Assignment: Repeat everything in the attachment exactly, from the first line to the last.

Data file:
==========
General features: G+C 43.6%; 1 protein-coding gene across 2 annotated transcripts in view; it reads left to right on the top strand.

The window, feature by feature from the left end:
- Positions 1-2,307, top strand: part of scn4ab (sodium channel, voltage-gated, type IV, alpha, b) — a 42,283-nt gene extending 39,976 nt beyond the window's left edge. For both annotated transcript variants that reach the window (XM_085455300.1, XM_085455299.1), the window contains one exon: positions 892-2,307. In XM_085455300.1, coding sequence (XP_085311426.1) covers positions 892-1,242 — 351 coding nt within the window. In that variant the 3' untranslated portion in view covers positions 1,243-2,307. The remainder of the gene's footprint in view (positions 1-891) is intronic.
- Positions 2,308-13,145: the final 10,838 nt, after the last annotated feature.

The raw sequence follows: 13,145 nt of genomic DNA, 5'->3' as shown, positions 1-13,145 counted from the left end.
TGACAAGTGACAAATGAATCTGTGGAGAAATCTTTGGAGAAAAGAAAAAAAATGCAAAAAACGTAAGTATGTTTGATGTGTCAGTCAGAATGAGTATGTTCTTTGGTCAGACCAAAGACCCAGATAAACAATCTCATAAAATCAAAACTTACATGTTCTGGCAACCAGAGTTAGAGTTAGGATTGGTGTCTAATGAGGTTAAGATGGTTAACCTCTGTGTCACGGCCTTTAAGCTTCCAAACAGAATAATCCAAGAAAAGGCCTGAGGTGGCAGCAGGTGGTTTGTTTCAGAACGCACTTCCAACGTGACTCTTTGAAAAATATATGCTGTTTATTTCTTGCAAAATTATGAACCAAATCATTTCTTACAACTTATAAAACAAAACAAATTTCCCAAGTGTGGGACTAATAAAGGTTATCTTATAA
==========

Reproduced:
General features: G+C 43.6%; 1 protein-coding gene across 2 annotated transcripts in view; it reads left to right on the top strand.

The window, feature by feature from the left end:
- Positions 1-2,307, top strand: part of scn4ab (sodium channel, voltage-gated, type IV, alpha, b) — a 42,283-nt gene extending 39,976 nt beyond the window's left edge. For both annotated transcript variants that reach the window (XM_085455300.1, XM_085455299.1), the window contains one exon: positions 892-2,307. In XM_085455300.1, coding sequence (XP_085311426.1) covers positions 892-1,242 — 351 coding nt within the window. In that variant the 3' untranslated portion in view covers positions 1,243-2,307. The remainder of the gene's footprint in view (positions 1-891) is intronic.
- Positions 2,308-13,145: the final 10,838 nt, after the last annotated feature.

The raw sequence follows: 13,145 nt of genomic DNA, 5'->3' as shown, positions 1-13,145 counted from the left end.
TGACAAGTGACAAATGAATCTGTGGAGAAATCTTTGGAGAAAAGAAAAAAAATGCAAAAAACGTAAGTATGTTTGATGTGTCAGTCAGAATGAGTATGTTCTTTGGTCAGACCAAAGACCCAGATAAACAATCTCATAAAATCAAAACTTACATGTTCTGGCAACCAGAGTTAGAGTTAGGATTGGTGTCTAATGAGGTTAAGATGGTTAACCTCTGTGTCACGGCCTTTAAGCTTCCAAACAGAATAATCCAAGAAAAGGCCTGAGGTGGCAGCAGGTGGTTTGTTTCAGAACGCACTTCCAACGTGACTCTTTGAAAAATATATGCTGTTTATTTCTTGCAAAATTATGAACCAAATCATTTCTTACAACTTATAAAACAAAACAAATTTCCCAAGTGTGGGACTAATAAAGGTTATCTTATAA